So much for the past and present. Now we come to the future and the new VEA Buddy - which is VEA's next generation smart watch,which uses Bluetooth to connect to, communicate with and control either an iPhone,Android or Windows Phone 8 smartphones. The VEA Buddy sports a two inch, very high contrast touchscreen, so in fact it is substantially sized (as can be seen next to an iPhone 5), yet the design begins to come much closer to delivering a "watch."
We've been intrigued by the Buddy, so recently we arranged to chat with both VEA Digital's CEO Brigitte Bensaid and Caiman Design's founder and general manager Armand Billard about it. The two companies, both of which are based in France, work very closely together, with VEA providing the engineering, hardware and software expertise on the watches we've noted, and Caiman providing the physical design and user interface and user experience design for the Sportive and the Buddy.
The first thing we talked about was the design and the Buddy's size. Billard, who's baby the Buddy design is, noted that in fact the watch is not much larger - and in numerous cases it is smaller - than a typical men's luxury mechanical watch. We're familiar with a great many high end mechanical watches, and this is true. Excluding those luxury watches where thinness is a design element, at 8 mm the Buddy is thinner than many, if not most of them. Both Billard and Bensaid feel the overall design is in effect lightweight and elegant. We won't know of course until we've worn one, but we're optimistic on this.
Unlike the Pebble - which requires a variety of button pushes to move around its menus and has a black and white display - the Buddy is a full touchscreen color watch that uses a current generation, extremely low power LCD screen that is easily viewable in sunlight. A user setting also allows the display to provide information in either portrait or landscape mode - though this isn't auto-adjustable by the watch itself. The Buddy has one button on it and it acts like the home button does on an iPhone. The button will turn the watch on or off or cancel an action and go back to the time (home) screen. Bensaid and Billard note that the use of the LCD is both a user experience design choice as well as an engineering choice, and the two feel that it delivers a far better experience than the Pebble. In fact, though the LCD screen is usually the major culprit in battery power drain, Bensaid points out that the Buddy will run ten days on a single charge.
That is very interesting to hear, because the Pebble uses an E-Paper display that minimizes power consumption. The Pebble will run at least a week between charges, yet the Buddy will supposedly do better. Again, we won't know for sure until we've tested it, but a full color LCD touchscreen that delivers the same power usage or better than an E-Paper display is a major design advantage. Bensaid suggests that this is because the Buddy is built around next generation technology whereas the Pebble is built around technology that is likely two years old.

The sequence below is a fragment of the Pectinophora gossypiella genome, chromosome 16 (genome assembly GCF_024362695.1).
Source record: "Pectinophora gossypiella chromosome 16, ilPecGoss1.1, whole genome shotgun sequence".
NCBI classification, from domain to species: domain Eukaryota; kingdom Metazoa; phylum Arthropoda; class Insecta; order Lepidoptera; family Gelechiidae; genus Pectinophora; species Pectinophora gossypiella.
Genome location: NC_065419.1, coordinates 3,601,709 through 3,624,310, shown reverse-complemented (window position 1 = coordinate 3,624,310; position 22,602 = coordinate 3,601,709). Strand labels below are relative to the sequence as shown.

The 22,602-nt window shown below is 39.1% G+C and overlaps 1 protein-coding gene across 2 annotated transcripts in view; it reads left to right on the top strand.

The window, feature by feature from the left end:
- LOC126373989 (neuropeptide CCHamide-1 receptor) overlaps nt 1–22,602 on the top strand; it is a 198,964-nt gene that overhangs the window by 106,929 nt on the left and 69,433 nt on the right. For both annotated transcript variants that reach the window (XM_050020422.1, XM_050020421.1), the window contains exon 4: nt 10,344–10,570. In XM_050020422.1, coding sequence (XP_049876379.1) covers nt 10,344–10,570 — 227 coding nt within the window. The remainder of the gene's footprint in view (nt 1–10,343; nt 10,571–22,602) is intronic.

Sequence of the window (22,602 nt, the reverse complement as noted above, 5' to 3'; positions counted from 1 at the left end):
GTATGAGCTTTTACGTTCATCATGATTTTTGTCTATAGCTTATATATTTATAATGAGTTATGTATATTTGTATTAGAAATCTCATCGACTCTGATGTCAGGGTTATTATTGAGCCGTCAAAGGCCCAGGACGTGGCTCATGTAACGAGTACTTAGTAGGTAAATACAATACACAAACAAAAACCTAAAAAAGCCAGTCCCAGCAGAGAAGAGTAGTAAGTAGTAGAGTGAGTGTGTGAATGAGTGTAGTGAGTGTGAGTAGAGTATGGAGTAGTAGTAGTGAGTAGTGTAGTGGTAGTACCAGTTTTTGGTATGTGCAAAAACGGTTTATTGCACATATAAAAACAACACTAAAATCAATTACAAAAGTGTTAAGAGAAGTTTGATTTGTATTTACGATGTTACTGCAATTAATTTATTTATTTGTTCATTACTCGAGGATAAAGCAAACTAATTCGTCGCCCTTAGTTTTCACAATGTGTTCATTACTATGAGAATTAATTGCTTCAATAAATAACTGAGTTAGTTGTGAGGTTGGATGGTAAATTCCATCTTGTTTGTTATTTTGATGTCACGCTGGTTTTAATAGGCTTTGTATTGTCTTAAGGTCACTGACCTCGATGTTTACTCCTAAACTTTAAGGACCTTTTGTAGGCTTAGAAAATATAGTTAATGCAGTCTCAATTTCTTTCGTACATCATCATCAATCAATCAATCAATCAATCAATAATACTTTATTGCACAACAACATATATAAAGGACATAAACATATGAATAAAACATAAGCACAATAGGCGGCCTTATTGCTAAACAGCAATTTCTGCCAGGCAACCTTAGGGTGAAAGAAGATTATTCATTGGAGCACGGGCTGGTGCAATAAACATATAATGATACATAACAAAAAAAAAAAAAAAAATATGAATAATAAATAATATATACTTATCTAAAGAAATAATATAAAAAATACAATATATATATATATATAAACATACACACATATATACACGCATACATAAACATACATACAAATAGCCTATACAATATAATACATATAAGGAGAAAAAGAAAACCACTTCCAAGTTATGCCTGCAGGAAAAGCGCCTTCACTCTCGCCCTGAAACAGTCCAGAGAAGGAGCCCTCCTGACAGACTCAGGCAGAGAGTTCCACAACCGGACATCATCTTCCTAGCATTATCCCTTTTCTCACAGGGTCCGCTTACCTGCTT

There are other notable design choices. The watch's strap is actually a USB cable that attaches directly to any USB port to charge. The watch is equipped with 8 GB of memory, which both Bensaid and Billard point out will easily handle numerous e-mails on the watch without losing or overwriting any - Walt Mossberg should be happy with that. Finally the Buddy supports Android, iOS and Windows Phone 8 - this is something Microsoft and Nokia should take note of ASAP. Unlike the Pebble, the Buddy will not initially launch with an SDK, so developers won't be able to do anything special with it. In large part neither Billard nor Bensaid see a real need for an SDK, though they do not preclude providing one at a later date. The full specs for the Buddy are provided below.
It is certainly worth noting that the watch is easily able to display navigation details from your smartphone - turn left, turn right, etc. as well as numerous notifications - from Twitter, Facebook (News - Alert), MMS and so on. The feature list is provided below.
The watch is expected to retail for $249, which is not exactly inexpensive, but volume sales would certainly be able to bring those costs down. The VEA Buddy is slated to launch in August of this year. Perhaps the company will make it down to our upcoming 2013 Wearable Tech Expo and Conference and show it off. We certainly are looking forward to having it go head to head with the Pebble at the very least. Meanwhile the company has launched its own crowdfunding initiative to help the watch launch. All in all we're very much looking forward to taking it for a test drive. Until then we'll leave you with the following video, which does a good job of showing how the Buddy works.
Edited by Brooke Neuman